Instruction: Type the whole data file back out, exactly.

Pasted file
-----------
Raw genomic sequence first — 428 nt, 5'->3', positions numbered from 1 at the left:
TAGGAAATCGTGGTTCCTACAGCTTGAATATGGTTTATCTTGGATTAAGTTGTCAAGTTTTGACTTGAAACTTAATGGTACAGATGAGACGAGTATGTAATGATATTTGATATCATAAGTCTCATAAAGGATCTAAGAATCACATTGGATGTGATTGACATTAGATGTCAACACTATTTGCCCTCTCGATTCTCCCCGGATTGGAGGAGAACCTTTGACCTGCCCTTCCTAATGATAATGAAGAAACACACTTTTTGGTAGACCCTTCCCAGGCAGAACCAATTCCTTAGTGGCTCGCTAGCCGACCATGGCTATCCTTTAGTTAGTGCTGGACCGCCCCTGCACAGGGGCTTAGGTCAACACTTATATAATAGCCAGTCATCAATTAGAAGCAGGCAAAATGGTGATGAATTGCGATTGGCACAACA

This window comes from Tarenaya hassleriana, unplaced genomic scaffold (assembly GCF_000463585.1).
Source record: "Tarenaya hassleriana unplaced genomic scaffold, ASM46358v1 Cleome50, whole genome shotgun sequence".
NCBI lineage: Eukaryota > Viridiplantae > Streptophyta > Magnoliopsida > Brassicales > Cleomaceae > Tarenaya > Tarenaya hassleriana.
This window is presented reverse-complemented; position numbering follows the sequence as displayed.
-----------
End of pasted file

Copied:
Raw genomic sequence first — 428 nt, 5'->3', positions numbered from 1 at the left:
TAGGAAATCGTGGTTCCTACAGCTTGAATATGGTTTATCTTGGATTAAGTTGTCAAGTTTTGACTTGAAACTTAATGGTACAGATGAGACGAGTATGTAATGATATTTGATATCATAAGTCTCATAAAGGATCTAAGAATCACATTGGATGTGATTGACATTAGATGTCAACACTATTTGCCCTCTCGATTCTCCCCGGATTGGAGGAGAACCTTTGACCTGCCCTTCCTAATGATAATGAAGAAACACACTTTTTGGTAGACCCTTCCCAGGCAGAACCAATTCCTTAGTGGCTCGCTAGCCGACCATGGCTATCCTTTAGTTAGTGCTGGACCGCCCCTGCACAGGGGCTTAGGTCAACACTTATATAATAGCCAGTCATCAATTAGAAGCAGGCAAAATGGTGATGAATTGCGATTGGCACAACA

This window comes from Tarenaya hassleriana, unplaced genomic scaffold (assembly GCF_000463585.1).
Source record: "Tarenaya hassleriana unplaced genomic scaffold, ASM46358v1 Cleome50, whole genome shotgun sequence".
NCBI lineage: Eukaryota > Viridiplantae > Streptophyta > Magnoliopsida > Brassicales > Cleomaceae > Tarenaya > Tarenaya hassleriana.
This window is presented reverse-complemented; position numbering follows the sequence as displayed.